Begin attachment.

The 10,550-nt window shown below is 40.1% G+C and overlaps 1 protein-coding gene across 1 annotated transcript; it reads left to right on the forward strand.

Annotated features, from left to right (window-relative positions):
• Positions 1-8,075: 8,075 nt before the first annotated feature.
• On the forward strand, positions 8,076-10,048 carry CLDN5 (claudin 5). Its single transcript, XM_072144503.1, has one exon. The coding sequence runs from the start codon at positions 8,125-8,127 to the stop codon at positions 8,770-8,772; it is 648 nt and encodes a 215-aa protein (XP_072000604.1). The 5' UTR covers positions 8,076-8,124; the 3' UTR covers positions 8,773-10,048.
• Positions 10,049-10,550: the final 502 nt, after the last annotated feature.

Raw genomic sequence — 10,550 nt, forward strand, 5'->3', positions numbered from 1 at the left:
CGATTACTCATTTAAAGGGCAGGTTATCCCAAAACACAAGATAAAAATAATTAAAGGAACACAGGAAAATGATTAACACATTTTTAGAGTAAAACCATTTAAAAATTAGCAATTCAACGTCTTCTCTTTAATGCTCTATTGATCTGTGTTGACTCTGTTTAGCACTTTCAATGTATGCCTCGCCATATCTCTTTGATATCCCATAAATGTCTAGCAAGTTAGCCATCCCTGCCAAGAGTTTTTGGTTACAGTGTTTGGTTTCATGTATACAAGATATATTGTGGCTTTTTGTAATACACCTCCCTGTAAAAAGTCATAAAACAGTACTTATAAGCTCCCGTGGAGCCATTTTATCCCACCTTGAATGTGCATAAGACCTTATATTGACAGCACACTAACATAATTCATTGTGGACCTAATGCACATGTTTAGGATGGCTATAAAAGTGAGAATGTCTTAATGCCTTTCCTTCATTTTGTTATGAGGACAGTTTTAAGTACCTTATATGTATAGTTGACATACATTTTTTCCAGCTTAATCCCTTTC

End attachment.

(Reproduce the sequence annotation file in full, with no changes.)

The 10,550-nt window shown below is 40.1% G+C and overlaps 1 protein-coding gene across 1 annotated transcript; it reads left to right on the forward strand.

Annotated features, from left to right (window-relative positions):
• Positions 1-8,075: 8,075 nt before the first annotated feature.
• On the forward strand, positions 8,076-10,048 carry CLDN5 (claudin 5). Its single transcript, XM_072144503.1, has one exon. The coding sequence runs from the start codon at positions 8,125-8,127 to the stop codon at positions 8,770-8,772; it is 648 nt and encodes a 215-aa protein (XP_072000604.1). The 5' UTR covers positions 8,076-8,124; the 3' UTR covers positions 8,773-10,048.
• Positions 10,049-10,550: the final 502 nt, after the last annotated feature.

Raw genomic sequence — 10,550 nt, forward strand, 5'->3', positions numbered from 1 at the left:
CGATTACTCATTTAAAGGGCAGGTTATCCCAAAACACAAGATAAAAATAATTAAAGGAACACAGGAAAATGATTAACACATTTTTAGAGTAAAACCATTTAAAAATTAGCAATTCAACGTCTTCTCTTTAATGCTCTATTGATCTGTGTTGACTCTGTTTAGCACTTTCAATGTATGCCTCGCCATATCTCTTTGATATCCCATAAATGTCTAGCAAGTTAGCCATCCCTGCCAAGAGTTTTTGGTTACAGTGTTTGGTTTCATGTATACAAGATATATTGTGGCTTTTTGTAATACACCTCCCTGTAAAAAGTCATAAAACAGTACTTATAAGCTCCCGTGGAGCCATTTTATCCCACCTTGAATGTGCATAAGACCTTATATTGACAGCACACTAACATAATTCATTGTGGACCTAATGCACATGTTTAGGATGGCTATAAAAGTGAGAATGTCTTAATGCCTTTCCTTCATTTTGTTATGAGGACAGTTTTAAGTACCTTATATGTATAGTTGACATACATTTTTTCCAGCTTAATCCCTTTC